KR: What was the last great book you read?
I loved Jeffrey Ford’s Ahab’s Return: or, the Last Voyage
KR: E-Book, Paperback or Hardback?
All of the above, but I do prefer having a physical book. My library is comprised of mostly paperbacks, but I do have a few special hardbacks.
KR: Who were the authors that inspired you to write?
So many! Edgar Allan Poe, Nathaniel Hawthorne, Carson McCullers, Flannery O’Connor, Ray Bradbury, Michael Bishop, Octavia Butler, Elizabeth Massie, Christopher Golden, to name a few.
KR: Do you work to an outline or plot or do you prefer to just see where an idea takes you?
I’m mostly a pantser, but I do like to have some vague idea of where I’m going and how I plan to get there. I guess you could say I outline in my head.
KR: What kind of research do you do, and how long do you spend researching before beginning a book?
It really depends upon the subject. I did quite a bit of research on alcoholism for Spirits. I’ve certainly known alcoholics and had a few in my family, but I have no personal experience with the disease. It was helpful to read about people’s experiences and recoveries.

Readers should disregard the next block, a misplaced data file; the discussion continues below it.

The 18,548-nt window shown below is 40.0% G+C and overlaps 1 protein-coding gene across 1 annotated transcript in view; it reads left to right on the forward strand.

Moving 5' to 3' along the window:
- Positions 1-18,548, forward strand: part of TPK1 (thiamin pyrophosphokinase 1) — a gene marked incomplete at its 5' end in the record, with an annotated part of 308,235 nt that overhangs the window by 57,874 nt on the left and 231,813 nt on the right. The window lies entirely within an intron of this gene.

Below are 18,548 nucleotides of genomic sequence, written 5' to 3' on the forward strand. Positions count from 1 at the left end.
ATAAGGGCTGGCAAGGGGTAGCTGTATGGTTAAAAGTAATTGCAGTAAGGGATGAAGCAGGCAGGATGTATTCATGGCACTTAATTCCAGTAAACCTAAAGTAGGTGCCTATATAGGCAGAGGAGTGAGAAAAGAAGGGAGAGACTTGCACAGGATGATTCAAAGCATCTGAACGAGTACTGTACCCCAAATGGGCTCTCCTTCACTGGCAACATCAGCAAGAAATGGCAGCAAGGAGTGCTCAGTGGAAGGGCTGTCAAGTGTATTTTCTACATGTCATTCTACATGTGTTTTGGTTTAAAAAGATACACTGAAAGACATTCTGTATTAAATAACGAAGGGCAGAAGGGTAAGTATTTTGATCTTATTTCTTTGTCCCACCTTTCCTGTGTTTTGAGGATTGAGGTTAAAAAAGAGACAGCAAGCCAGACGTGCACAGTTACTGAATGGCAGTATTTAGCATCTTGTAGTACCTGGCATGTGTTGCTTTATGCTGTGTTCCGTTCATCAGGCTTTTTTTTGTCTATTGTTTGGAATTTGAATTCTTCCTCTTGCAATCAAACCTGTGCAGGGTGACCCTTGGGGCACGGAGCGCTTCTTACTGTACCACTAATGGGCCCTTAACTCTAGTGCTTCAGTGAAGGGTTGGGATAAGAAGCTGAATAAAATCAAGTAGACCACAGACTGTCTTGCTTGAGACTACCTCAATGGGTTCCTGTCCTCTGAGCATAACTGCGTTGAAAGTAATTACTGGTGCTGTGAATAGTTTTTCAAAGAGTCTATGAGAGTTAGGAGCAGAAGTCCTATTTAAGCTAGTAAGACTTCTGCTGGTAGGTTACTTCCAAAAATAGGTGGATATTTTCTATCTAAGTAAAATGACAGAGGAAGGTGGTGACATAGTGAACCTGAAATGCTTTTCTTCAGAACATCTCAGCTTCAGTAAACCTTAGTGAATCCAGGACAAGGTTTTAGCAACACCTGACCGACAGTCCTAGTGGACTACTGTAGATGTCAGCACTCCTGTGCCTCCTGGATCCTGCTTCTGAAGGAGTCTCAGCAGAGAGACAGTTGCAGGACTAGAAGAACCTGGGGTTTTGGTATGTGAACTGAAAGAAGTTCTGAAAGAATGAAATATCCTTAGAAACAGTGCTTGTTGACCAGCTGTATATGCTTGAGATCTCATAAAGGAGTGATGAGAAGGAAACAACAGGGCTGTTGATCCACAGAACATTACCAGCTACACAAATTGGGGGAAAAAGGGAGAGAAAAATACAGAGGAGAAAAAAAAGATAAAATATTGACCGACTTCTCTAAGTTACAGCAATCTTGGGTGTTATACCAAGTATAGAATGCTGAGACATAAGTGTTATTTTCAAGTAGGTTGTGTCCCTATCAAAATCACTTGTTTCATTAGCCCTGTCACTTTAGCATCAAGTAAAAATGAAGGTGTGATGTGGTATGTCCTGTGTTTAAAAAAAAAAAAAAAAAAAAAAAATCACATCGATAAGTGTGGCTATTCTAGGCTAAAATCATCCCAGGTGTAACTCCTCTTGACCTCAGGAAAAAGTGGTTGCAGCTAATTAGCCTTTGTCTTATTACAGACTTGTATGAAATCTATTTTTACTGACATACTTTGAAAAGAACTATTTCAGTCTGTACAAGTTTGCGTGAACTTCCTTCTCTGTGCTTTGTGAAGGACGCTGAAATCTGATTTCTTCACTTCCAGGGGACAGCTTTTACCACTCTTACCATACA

KR: How would you describe your writing style?
I like to put my readers in my characters’ shoes. I think it’s incredibly powerful to be able to experience what they experience. I use a lot of imagery. I use all five senses. I want you to feel what these people are going through.
KR: Describe your usual writing day?
Oh, I have three kids, so there is no “usual” writing day. I sit down to write in the morning, I’m interrupted about 10 minutes in, come back, and can’t figure out where I was going with a scene. I get up, make coffee, come back to it, and crank out words before I’m interrupted yet again. I fit in the bulk of my writing after my kids go to bed. Some days, it’s miraculous there are new words on the page.
KR: Do you have a favourite story/short that you’ve written (published or not)?
I have a story called “Revolt” in the forthcoming anthology Dystopian State of America. It’s unlike anything I’ve ever written. It’s cyberpunk with a horror edge.
KR: Do you read your book reviews?
I do. I am so bad about it. So far, they’ve been wonderful, and I’m so grateful, but I have to admit, I’m really dreading the first bad one. It will probably crush me.
KR: How do you think you’ve developed as an author?